Where is the audience for independent documentaries?
What brings people out of their homes to a public space to watch a documentary and talk with the filmmaker? That is the mystery.
On our two recent tours with Concrete, Steel & Paint (through the South last fall and through the Mid-Atlantic states more recently) my co-producer Cindy Burstein and I have visited venues that have cracked that mystery — and ones that are still struggling with it.
Unfortunately, the last two stops on my On Screen/In Person tour – Wilmington, Delaware and Vineland, NJ – fell into the latter category. Despite efforts to promote the events, attendance at both screenings was disappointing.
When we were ready to dim the lights in the beautifully renovated Theatre N in the heart of downtown Wilmington, fewer than ten people had settled into the 200 comfortable red seats.
There were bright spots nevertheless. The film looked and sounded great and the discussion following the film was complex and personal. Several of the audience members worked in fields related to criminal justice. Another had a close family member who is currently incarcerated. Others in the audience had direct involvement in community mural making. Nearly every person contributed actively to the discussion.
And yet it seemed like a missed opportunity. With a hundred people in those seats, the dialogue could have been even richer and the impact of the screening could have been much greater.
I am moved to write about this now because two nights later, I drove to South Jersey for a screening at Cumberland County College. I was prepared for a small turnout, having heard that the venue had been having difficulty attracting an audience to the series. This time 12 people were seated in an impressive 500 seat performance space. Again, great projection in a beautiful space… followed by an animated discussion. I do appreciate these things and I don’t mean to minimize the importance of having even a dozen people see and respond to the film and then wrestle with the political and creative issues.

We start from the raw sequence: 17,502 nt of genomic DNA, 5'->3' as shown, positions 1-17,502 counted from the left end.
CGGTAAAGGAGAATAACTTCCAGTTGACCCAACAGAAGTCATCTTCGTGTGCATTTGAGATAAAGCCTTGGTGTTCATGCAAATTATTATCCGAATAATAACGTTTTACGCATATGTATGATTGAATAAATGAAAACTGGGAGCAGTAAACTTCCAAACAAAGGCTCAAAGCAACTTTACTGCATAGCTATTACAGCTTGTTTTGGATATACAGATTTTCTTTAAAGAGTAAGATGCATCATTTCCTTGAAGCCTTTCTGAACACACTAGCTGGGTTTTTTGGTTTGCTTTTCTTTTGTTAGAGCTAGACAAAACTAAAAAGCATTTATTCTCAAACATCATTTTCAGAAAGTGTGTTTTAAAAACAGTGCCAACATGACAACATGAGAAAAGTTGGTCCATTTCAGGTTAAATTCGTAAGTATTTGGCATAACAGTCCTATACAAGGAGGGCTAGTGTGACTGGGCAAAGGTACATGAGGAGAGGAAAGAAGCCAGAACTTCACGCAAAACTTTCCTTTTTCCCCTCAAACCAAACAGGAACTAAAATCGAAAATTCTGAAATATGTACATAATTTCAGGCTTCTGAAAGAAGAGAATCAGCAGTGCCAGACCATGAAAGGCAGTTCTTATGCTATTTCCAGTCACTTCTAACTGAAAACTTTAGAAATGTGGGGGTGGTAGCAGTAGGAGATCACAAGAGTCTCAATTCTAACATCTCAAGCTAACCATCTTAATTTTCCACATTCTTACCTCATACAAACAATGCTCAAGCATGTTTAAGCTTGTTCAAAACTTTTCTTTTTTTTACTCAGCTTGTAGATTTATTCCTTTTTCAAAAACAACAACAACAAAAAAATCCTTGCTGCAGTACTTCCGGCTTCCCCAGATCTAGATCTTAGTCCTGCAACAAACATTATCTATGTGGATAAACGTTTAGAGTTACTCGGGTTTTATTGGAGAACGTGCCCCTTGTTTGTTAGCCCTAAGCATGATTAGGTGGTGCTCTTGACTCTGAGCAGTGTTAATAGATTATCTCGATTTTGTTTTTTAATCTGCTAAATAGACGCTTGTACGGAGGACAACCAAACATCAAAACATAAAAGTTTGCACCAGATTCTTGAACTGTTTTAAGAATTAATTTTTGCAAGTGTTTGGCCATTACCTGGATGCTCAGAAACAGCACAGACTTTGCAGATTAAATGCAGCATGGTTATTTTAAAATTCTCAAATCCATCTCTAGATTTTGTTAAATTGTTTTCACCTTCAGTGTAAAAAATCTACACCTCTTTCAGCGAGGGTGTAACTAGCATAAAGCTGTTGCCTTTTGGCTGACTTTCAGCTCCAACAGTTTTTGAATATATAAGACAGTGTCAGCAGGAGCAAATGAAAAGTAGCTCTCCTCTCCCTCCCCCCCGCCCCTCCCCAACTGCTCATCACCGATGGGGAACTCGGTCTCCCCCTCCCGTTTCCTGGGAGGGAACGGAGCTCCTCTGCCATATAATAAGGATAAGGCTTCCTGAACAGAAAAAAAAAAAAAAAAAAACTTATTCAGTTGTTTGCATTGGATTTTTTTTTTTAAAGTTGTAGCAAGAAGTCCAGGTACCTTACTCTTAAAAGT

But sitting among all those empty seats, I had to ask the question: Is this the best we can do?
I don’t pretend to have the answers for these particular venues. Each environment presents its own challenges. It does seem that conventional promotion – calendar listings and email invitations – are often insufficient to draw an audience to see a documentary film (whether the director is in attendance or not).
One successful approach with our film, Concrete, Steel & Paint, has been to partner with local organizations involved in either criminal justice or community arts, invite local experts to participate in the post film discussion – and then promote the event as an opportunity not only to see a documentary, but also to discuss local aspects of the issues. On college campuses, professors have assigned attendance at the screenings. In some venues, advance radio or newspaper interviews have helped build interest. These are not one-size fits all solutions, but they suggest the kind of additional steps that can help build an audience for documentary films, where it doesn’t already exist.
In the last few decades, the awareness and appreciation of the documentary form has grown dramatically, especially in large cities, but building audiences in small and medium sized towns still requires some creativity and determination.
I do think it’s a worthwhile goal and I’d like to thank the Mid-Atlantic Arts Foundation and the local venues for supporting the effort.
Post by Tony Heriza, OSIP touring filmmaker